I hold out very little faith in the investigation process. That isn’t cynicism speaking so much as reality. People lie during investigations for the very same reason that they don’t make complaints: fear for their own career, reputation, and livelihood. The things that people told you happened will suddenly unhappen in an investigation. The things that you directly witnessed will be verified as accurate, but will be minimized: “it was not the intent of the course director to harass the student. It was just a joke.” And the institution will proclaim itself committed to creating an “equal environment for everybody!” Wash, rinse repeat. If 2017 has taught us nothing else, it’s that institutions which create and maintain atmospheres where sexual harassment and discrimination are prevalent are unlikely to recognize that such toxic environments exist in the first place, nor investigate themselves properly.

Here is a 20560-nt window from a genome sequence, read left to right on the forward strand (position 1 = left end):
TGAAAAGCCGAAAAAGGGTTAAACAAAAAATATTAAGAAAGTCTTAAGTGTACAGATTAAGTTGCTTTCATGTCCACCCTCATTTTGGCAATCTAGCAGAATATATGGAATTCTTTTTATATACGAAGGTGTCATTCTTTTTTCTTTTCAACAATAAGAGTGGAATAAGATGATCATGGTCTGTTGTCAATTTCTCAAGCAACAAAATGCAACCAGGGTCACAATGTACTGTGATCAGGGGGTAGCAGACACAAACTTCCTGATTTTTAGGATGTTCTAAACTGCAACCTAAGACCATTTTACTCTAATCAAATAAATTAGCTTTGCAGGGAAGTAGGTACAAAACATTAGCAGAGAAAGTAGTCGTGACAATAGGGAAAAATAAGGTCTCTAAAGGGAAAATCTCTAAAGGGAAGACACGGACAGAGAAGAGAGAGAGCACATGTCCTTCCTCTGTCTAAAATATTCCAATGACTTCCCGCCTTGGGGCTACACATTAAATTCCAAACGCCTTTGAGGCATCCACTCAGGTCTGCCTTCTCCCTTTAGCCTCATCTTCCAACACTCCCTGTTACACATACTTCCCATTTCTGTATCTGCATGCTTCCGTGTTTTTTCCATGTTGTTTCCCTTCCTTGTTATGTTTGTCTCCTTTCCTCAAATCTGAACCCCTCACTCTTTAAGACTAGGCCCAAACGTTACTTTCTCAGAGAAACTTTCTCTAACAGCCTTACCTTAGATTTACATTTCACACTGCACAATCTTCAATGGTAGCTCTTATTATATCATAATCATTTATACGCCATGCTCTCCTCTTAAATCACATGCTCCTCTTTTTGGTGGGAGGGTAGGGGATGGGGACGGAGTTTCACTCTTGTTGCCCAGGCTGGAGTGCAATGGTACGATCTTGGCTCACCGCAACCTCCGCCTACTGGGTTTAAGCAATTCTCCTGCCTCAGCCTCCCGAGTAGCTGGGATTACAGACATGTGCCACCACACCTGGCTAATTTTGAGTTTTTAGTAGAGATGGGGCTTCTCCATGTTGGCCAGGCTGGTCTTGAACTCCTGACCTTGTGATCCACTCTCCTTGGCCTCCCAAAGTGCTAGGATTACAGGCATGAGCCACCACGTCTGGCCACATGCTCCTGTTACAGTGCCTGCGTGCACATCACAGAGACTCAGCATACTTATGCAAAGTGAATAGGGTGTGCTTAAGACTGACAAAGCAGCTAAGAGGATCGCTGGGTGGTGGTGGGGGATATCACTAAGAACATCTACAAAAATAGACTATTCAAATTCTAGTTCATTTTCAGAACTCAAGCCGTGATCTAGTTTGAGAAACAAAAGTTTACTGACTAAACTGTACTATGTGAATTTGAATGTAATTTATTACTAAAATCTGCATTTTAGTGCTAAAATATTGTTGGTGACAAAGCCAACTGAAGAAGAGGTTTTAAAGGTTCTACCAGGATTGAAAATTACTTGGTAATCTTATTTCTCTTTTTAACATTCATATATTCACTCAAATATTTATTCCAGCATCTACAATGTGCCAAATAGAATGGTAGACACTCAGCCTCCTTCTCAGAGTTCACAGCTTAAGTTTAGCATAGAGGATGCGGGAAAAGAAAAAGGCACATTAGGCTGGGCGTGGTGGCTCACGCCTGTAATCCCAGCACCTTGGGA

Either way, I write this without having seen those results, without knowing what the investigation concluded. Because in the end,  it doesn’t matter to me. I’m not an unreliable narrator. I’m not crazy. I’m not a liar. I am not “too sensitive” or any of the other things that I was constantly of accused of being. I believe women. I believe myself. I trust myself and my judgment whether that is validated by an investigation or not.

Going forward, I leave behind the stress and crazy-making of this year. I leave behind the gas-lighting and the accusations of being an unreliable narrator. I fully embrace living the consequences of becoming a problem by naming the problem.